The Shure Aonic 50 over-ear headphones are the highest-end wireless set that the company sells and at $399, they compete squarely with the best from Bose and Sony.
For the most part, these headphones hold up. They feel very premium and robust, with a sound quality to match, but there’s a catch — they sound a lot better with a wire than they do wirelessly. That said, at their peak, they can outperform the Bose Noise-cancelling 700s. When compared directly, it’s a tougher call.
When you first open up the box, you’ll find that the headphones come in a rather large but very protective hard case. While it’s nice that they include a case, it’s made out of a soft-touch material that I’m sure will get scuffed up after a month or so of putting it in a bag. As I mentioned above, the case is also massive. It comes in slightly larger than the already massive Surface Headphones case, but at least it’s protective.
Thankfully, the Aonic 50s feel rock solid. Out of all the over-ear headphones I’ve tried, the Shure Aonic 50s are the sturdiest. The earcups feature satisfying tension as you extend and rotate them, which helps make them feel even more premium. I’m not sure how long this will last, but after using them for a few weeks, they still feel brand new. You can also rotate each of the leather earcups off to clean them easily.
The earcups are much thicker than the Bose 700s earcups as well. This is partly due to the cushy leather pads on each ear and the boxier design. That said, they also feel larger when you’re wearing them.
The size of these headphones is somewhat of a pro and kind of a con. While the large size adds to their build quality and the overall feel, it also makes them heavier than other headphones. The Aonic 50s clock in at 334 grams, which is above the Bose 700s but below the AirPods Max and my SteelSeries Arctis Pro Wireless gaming headset.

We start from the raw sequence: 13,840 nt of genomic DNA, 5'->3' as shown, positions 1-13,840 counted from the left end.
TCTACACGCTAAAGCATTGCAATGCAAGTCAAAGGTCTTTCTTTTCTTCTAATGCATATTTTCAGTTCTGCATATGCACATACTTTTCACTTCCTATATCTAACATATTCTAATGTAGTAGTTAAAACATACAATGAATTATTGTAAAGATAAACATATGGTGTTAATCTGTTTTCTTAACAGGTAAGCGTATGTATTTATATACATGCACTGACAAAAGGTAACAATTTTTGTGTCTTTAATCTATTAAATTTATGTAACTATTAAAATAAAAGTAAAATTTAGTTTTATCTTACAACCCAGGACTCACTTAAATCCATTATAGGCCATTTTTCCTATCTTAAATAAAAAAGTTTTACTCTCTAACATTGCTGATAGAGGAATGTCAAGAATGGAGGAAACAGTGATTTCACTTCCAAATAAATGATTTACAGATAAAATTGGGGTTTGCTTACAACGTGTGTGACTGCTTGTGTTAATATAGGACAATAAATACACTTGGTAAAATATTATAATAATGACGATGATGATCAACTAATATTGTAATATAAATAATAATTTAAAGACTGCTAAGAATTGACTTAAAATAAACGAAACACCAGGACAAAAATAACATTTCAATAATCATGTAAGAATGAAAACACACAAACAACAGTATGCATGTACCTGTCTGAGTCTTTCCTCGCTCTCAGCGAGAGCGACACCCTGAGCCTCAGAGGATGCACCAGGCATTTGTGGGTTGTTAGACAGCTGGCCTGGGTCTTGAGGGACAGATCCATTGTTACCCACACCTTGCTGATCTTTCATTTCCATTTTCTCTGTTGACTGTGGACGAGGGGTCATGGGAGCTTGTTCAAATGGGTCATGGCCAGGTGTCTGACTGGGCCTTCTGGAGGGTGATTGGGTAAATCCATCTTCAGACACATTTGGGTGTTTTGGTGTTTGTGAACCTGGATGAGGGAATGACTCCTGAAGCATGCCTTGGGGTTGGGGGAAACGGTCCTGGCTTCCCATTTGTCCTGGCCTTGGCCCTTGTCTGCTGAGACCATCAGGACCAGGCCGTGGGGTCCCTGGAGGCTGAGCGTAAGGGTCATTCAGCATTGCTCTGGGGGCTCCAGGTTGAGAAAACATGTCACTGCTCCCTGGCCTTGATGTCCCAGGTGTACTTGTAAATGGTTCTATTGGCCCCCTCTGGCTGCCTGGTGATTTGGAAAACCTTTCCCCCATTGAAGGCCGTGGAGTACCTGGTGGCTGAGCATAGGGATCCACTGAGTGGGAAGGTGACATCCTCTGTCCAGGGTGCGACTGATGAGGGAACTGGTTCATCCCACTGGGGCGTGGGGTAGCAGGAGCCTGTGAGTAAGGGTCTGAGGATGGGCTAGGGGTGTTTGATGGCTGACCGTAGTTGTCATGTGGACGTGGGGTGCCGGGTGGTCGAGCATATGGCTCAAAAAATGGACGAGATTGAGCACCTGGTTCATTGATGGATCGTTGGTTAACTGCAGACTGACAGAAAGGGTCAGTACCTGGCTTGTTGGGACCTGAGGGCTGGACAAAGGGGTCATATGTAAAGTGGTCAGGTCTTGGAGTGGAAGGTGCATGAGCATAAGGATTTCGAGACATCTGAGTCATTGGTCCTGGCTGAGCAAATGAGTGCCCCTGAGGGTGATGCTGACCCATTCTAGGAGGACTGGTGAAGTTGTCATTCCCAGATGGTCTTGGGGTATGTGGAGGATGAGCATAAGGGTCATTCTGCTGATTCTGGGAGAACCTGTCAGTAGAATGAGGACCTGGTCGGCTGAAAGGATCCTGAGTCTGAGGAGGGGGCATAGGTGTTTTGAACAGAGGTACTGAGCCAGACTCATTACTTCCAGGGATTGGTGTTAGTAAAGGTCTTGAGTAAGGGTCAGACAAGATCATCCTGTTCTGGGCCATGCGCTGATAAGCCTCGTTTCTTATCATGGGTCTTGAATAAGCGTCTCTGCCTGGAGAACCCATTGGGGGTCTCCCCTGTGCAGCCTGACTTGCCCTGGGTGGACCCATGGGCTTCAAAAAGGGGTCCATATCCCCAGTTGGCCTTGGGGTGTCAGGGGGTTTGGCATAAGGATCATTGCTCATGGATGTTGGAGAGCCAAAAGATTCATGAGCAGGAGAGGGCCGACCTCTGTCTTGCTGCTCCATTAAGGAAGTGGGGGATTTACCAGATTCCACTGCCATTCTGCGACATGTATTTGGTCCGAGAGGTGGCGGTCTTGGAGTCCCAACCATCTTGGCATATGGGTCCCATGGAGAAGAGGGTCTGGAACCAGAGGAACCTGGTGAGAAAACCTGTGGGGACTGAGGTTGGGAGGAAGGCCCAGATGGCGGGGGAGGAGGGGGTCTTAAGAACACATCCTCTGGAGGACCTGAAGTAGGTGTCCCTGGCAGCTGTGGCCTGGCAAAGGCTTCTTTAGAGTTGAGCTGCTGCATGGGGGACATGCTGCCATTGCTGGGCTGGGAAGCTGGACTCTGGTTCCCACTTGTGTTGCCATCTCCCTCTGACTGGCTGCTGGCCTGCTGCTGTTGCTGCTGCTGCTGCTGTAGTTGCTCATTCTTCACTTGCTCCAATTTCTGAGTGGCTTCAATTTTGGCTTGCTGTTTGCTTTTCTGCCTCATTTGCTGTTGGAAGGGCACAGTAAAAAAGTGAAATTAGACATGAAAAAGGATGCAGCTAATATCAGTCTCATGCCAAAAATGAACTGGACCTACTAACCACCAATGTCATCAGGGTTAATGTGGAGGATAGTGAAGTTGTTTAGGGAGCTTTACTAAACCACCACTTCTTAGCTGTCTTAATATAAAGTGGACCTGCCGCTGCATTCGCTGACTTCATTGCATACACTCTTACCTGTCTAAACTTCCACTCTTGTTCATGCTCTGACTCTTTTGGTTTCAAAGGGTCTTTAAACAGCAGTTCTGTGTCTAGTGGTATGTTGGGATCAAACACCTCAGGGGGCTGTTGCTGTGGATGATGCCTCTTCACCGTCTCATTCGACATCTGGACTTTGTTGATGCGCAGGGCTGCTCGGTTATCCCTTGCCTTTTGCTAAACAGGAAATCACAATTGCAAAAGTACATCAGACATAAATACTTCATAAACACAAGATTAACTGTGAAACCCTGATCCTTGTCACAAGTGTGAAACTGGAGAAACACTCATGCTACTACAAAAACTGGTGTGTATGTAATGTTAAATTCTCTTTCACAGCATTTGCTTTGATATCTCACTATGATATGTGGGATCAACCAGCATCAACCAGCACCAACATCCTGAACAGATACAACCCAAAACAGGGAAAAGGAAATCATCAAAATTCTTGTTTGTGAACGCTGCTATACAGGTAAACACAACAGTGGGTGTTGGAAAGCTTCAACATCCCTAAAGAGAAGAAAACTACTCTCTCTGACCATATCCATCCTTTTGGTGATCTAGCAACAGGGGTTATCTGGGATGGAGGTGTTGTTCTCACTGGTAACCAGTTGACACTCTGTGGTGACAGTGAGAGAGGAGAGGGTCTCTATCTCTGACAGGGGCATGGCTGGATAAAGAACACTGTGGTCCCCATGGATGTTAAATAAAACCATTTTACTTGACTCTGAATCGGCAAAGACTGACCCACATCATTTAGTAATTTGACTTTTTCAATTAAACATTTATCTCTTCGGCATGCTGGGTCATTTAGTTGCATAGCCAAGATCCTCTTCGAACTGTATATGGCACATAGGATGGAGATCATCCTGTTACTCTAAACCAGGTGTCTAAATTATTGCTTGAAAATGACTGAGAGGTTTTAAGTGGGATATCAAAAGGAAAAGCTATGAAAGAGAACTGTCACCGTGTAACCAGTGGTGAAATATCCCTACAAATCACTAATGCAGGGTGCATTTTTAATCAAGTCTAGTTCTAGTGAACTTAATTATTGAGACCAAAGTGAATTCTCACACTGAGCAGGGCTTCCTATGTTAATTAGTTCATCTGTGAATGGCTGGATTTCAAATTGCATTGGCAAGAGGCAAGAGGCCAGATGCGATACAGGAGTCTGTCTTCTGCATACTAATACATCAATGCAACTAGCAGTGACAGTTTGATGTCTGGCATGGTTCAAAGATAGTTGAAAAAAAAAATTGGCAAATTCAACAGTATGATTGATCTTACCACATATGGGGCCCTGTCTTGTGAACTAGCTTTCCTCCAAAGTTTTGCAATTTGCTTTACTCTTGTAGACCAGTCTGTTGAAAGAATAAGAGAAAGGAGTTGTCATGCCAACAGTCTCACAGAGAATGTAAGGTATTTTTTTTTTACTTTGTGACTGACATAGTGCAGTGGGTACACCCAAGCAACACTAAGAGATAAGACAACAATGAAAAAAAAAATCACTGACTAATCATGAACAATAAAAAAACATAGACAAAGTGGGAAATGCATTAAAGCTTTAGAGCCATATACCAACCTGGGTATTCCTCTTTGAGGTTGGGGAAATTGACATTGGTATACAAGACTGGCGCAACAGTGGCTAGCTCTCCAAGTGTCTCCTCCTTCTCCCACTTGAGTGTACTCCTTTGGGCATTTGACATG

I’ve still found them pretty comfortable, even over long periods, but this reaction stems from how sturdy they feel on my head. The earcups and headband are also very padded, which helps, but if you want something lightweight and less noticeable, the Bose set wins out every time.
A sound conundrum
The Aonic 50s sound excellent when compared to lower-priced headphones. However, once you pit them against high-end headphones, the cracks in their sound profile begin to reveal themselves.
Each earcup features a 50mm driver and all the specs suggest these headphones should be some of the best in this price range. The sound recreation is really sharp and the overall balance between highs, mids and lows is distinct and pleasing to the ear. Unfortunately, a slight fuzz can be heard with maximum noise-cancelling turned on and the Bluetooth audio feels, what I’d describe, as very squished compared to the Bose 700s. Turning off noise-cancelling makes the Aonic 50s sound a little better, but overall you need to plug them in to get the best sound out of them.
The effectiveness of their noise-cancelling seemed about the same between both the Aonic 50s and the Bose 700s. The Shure headphones weren’t particularly good at blocking out high-frequency sounds, but they’re far from bad. If I had to choose, I found that the Bose did a slightly better job at delivering wireless music and noise-cancelling.